I am frequently asked to help people setup virtual machines. One of the most common questions is about how to setup networking properly, so I thought I’d share that information here.
Virtual machines have a variety of networking setups available. In addition there are also many options for the underlying OS, such as Windows, OSX, or Linux. Before you can make real use of a virtual machine, it will be necessary to make sure that you have a proper IP address. Enterprise deployments should be on a dedicated hypervisor, such as
vSphere / ESXi from VMware, VirtualBox, Hyper-V, etc. For them you setup networking as you would any other machine.
The VM can use either a static IP address or DHCP. By default virtual machines are often preset for DHCP or dynamic setup. If you want to use a static address you will need to set it to an appropriate value. For more details on linux networking, check the Ubuntu Network Configuration guide.
Desktop VM Network Configuration
VMware provides three types of networking configurations: Nat, Bridged, and Private or host-only. I expect most desktop hypervisors to have similar options.
NAT means that the VM is running on a private network confined to the host machine. It can see external machines, but is generally unavailable to other machines on the network – they cannot see it. The IP address for the VM is supplied from the VM server itself, using DHCP. This setup is well suited to normal, personal use or a demo, but is usually inappropriate for an actual deployment.
Bridged lets your virtual machine share the network adapter from the host machine. In
this setup, your machine gets a “normal” IP address on your network. Typically this
is something like DHCP, and may require you to give the MAC address of the VM to your system administrator. This is a good setup if you need others to be able to access the VM. You can find your MAC address by following the instructions above under “Getting the MAC address”. If you know the correct range of IP addresses, you can also assign a fixed address this way, but you’ll need to have all the necessary information for a static network configuration.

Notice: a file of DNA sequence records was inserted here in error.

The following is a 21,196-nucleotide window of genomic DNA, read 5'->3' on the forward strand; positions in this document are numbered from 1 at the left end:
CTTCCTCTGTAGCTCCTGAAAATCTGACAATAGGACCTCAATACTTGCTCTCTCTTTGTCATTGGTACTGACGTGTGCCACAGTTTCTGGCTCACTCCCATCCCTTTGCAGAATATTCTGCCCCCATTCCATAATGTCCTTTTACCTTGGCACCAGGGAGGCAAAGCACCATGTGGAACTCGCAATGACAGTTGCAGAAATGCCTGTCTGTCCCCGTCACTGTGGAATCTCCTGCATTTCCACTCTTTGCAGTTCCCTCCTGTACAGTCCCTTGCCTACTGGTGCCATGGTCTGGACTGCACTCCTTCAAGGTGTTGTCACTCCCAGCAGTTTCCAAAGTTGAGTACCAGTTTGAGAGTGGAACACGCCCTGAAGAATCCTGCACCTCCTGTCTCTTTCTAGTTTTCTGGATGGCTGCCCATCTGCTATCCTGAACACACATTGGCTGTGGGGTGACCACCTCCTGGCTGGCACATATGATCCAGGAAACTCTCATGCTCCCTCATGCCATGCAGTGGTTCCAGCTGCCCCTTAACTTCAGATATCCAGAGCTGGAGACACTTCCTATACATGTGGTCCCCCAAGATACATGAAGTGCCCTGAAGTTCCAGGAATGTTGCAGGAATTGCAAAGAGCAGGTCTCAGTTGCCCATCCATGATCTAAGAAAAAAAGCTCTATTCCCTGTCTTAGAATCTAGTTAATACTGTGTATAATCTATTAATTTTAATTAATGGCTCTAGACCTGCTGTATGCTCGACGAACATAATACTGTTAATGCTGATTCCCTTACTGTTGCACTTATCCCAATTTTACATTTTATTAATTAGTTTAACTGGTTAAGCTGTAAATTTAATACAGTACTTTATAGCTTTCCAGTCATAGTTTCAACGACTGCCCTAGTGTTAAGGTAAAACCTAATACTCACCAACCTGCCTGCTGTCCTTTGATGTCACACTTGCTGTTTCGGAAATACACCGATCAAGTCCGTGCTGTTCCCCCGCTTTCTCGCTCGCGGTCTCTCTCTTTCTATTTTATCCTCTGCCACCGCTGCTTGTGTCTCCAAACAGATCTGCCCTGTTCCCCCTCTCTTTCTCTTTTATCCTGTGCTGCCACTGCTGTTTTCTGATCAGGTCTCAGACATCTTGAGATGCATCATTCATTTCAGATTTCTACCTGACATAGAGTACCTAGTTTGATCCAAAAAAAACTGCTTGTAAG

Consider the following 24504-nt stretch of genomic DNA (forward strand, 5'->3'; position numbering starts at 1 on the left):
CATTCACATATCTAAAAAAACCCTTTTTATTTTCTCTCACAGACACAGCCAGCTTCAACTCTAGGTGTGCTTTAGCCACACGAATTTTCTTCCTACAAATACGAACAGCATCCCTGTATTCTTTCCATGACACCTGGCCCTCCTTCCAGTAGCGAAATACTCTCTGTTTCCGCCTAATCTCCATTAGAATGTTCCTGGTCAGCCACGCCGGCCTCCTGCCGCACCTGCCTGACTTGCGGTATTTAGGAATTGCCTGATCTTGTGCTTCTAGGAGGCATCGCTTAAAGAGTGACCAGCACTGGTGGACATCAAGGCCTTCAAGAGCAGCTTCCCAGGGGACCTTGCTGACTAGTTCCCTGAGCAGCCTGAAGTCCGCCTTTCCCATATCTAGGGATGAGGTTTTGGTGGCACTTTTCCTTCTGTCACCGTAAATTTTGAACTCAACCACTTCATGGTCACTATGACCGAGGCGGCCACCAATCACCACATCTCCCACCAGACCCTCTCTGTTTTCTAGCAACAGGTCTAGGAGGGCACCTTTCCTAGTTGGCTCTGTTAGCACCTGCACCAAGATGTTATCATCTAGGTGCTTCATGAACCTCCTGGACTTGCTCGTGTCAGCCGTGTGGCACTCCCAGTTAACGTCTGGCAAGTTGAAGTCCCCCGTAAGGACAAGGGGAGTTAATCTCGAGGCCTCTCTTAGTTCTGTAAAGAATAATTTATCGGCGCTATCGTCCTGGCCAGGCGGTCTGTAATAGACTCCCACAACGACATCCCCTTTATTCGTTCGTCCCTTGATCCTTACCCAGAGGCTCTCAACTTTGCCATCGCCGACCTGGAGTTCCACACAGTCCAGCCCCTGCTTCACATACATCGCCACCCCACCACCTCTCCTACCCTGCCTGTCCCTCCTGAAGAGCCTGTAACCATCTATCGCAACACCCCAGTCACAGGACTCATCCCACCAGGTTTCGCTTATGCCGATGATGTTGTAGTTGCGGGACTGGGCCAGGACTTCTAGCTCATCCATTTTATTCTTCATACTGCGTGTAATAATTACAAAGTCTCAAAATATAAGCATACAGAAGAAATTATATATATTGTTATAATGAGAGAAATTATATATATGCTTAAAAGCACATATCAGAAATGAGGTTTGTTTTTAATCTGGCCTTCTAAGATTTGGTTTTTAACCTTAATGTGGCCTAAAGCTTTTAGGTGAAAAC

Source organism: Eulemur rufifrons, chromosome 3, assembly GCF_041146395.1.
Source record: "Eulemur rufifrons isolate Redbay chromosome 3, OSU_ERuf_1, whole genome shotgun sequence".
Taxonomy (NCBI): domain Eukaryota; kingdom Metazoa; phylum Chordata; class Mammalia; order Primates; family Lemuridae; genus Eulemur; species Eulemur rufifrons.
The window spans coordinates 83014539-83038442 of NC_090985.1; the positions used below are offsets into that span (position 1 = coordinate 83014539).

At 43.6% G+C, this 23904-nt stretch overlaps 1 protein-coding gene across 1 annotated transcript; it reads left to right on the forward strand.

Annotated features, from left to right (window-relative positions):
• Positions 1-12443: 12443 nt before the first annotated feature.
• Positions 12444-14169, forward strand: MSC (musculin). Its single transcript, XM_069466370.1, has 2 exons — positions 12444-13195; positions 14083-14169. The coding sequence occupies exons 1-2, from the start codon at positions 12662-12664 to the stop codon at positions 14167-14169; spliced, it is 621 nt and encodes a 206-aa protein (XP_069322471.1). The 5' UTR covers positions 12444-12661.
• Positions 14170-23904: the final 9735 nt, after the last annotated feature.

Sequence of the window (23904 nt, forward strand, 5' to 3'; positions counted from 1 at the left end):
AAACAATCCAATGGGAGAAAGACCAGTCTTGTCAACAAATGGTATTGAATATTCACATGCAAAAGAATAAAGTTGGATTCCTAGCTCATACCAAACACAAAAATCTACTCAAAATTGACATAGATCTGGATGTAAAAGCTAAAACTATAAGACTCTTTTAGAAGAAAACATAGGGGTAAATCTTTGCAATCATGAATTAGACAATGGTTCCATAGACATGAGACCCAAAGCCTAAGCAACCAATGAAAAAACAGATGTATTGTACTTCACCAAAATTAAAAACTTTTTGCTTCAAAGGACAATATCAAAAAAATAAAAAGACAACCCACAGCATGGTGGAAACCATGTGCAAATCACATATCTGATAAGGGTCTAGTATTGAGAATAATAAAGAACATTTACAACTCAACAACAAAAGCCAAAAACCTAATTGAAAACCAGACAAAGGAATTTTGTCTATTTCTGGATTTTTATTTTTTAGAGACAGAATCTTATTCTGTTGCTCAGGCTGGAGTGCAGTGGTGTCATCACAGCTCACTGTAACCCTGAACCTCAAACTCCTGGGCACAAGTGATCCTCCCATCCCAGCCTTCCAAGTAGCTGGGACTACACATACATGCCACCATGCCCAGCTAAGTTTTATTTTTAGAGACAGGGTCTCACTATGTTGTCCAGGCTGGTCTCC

Host-only mode lets your VM ONLY see your host machine. The VM has no access to
the network or the world at large. This is ok for certain demos, but not useful for general purpose use. It is very secure.
You can find your network address and mac address either by using the ifconfig command from a prompt for linux, (described above under “Getting the MAC address”), or from the user menu when logged in you can select “System – Preferences – Network Connections”. For windows you can using the ipconfig command or right-click your networking icon.
Getting the MAC address
If you want to use DHCP for the address, you will probably need to give the MAC address for the VM to your system administrator. Some networks may require the MAC address for any access at all. From the VM terminal (see “logging in” for details) you can run the command: “ifconfig”. You will see two or more entries. One is “lo” which is for the loopback and can be ignored. The other should be eth followed by some number, such as eth1 or eth2. Take note of this value as you will use it later on in the configuration. On the same line as the ethx you should see a label that says “HWaddr” – the value following that label is your mac address for that network interface.
If there are others tricks you know, please share them. If there are other topics you’d like me to cover, let me know.